By Craig Mckee
Farmers in rural Thailand rely on groundwater for irrigation and aquaculture; however gaining access to fresh groundwater is difficult due to the lack of technology and increasing saltwater contamination from shrimp farming and saltwater intrusion.
King Phumiphon Adunyadet of Thailand recognised this problem, so he helped devise a plan to implement and fund a programme to determine pumping capacity and trends in groundwater levels through monitoring. He assigned the task of site determination and the development of a monitoring programme to the Thailand Department of Mineral Resources. The department chose miniTROLL dataloggers, developed by the US company In-Situ, to gather data from pumping tests.
Fifteen mini-TROLLS were installed in November 2002 in the Pakpanang District, located 900 kilometres south of Bangkok. In 2001, 24 miniTROLLS were also installed in the northern part of the country. Since potential flooding poses a serious problem, the ministry selected the Standard-A miniTROLL with a non-vented or "absolute" sensor and a sealed backshell. Rain can fall continuously in this part of the country from October to March.
Since the mini-TROLL contains sensors, a datalogger and internal power, the unit can be completely sealed from the atmosphere using a stainless steel backshell. No external connections are required and steel cable or other suitable materials suspend the unit.
At one site, three units were installed in close proximity at varying depth. Typically, the depth to the water table fluctuates from 1.5m to 10m, while the depth of installation for mini-TROLLS ranges from 10m to 15m. The depths of each well can range up to 200m and greater.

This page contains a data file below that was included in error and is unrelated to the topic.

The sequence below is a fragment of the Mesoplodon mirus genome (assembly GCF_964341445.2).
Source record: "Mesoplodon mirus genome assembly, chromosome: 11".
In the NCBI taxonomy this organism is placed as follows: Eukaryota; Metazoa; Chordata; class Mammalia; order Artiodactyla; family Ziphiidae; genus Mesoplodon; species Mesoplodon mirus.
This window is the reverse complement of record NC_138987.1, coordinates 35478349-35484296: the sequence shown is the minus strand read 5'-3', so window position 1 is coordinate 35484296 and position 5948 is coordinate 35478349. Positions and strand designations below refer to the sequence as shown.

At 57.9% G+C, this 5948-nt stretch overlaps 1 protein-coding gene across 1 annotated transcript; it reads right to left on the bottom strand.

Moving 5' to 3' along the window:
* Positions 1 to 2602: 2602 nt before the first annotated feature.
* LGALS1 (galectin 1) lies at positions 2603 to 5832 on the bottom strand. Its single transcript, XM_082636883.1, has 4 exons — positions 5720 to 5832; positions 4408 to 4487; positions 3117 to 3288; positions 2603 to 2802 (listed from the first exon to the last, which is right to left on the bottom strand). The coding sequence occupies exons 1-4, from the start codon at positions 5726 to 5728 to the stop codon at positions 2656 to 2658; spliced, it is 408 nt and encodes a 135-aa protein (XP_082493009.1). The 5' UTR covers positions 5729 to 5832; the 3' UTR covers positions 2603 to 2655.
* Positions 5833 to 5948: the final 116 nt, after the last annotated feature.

Steel cable suspends the miniTROLLS rather than vented cable, which incorporate a vent tube connecting the backside of the pressure sensor to the atmosphere to prevent flooding of the unit via the vent tube. When using an absolute sensor, fluctuations in pressure readings can occur due to changes in the barometric pressure causing errors in the readings of the true water level. Data from a separate barometric sensor or Baro-TROLL can be used to remove the barometric readings in the water level readings. The BaroWizard utility provided from the Win-Situ software will then automatically correct the water level data by removing the barometric pressure readings supplied by the BaroTROLL. If a BaroTROLL is not used, the barometric pressure obtained from a local weather bureau can be manually entered into the software to correct the data. The BaroTROLL is usually installed inside of the well casing at the top so that it is hidden from the surface.
After installation, step drawdown pumping tests were performed to determine the effects of pumping on the water table and the capacity of each site. Pumping and slug tests are commonly used to determine the properties of an aquifer such as the Hydraulic Conductivity, Transmissivity, Specific Yield and Storage Coefficient. Such tests can last from days to months. After the step drawdown pumping tests are completed, the units are left to collect long-term water level data that will be used to track long-term water level trends. Data is collected every three to six months and analysed, since each site can be located hundreds of kilometres from Bangkok. To collect the data, the miniTROLL is removed from the well and data is downloaded using a Pocket PC and Pocket-Situ software.
Heavy rains completely flooded the site shortly after installation; however the site and miniTROLL were unaffected due to the site design and the sealed miniTROLLS.Author's Note
Craig McKee is the vice president of In-Situ, Inc., based in Laramie, Wyoming, USA. Siripong Sithiburana of Survey Engineering Ltd. Partnership, Thailand, provided information and illustrations for this article.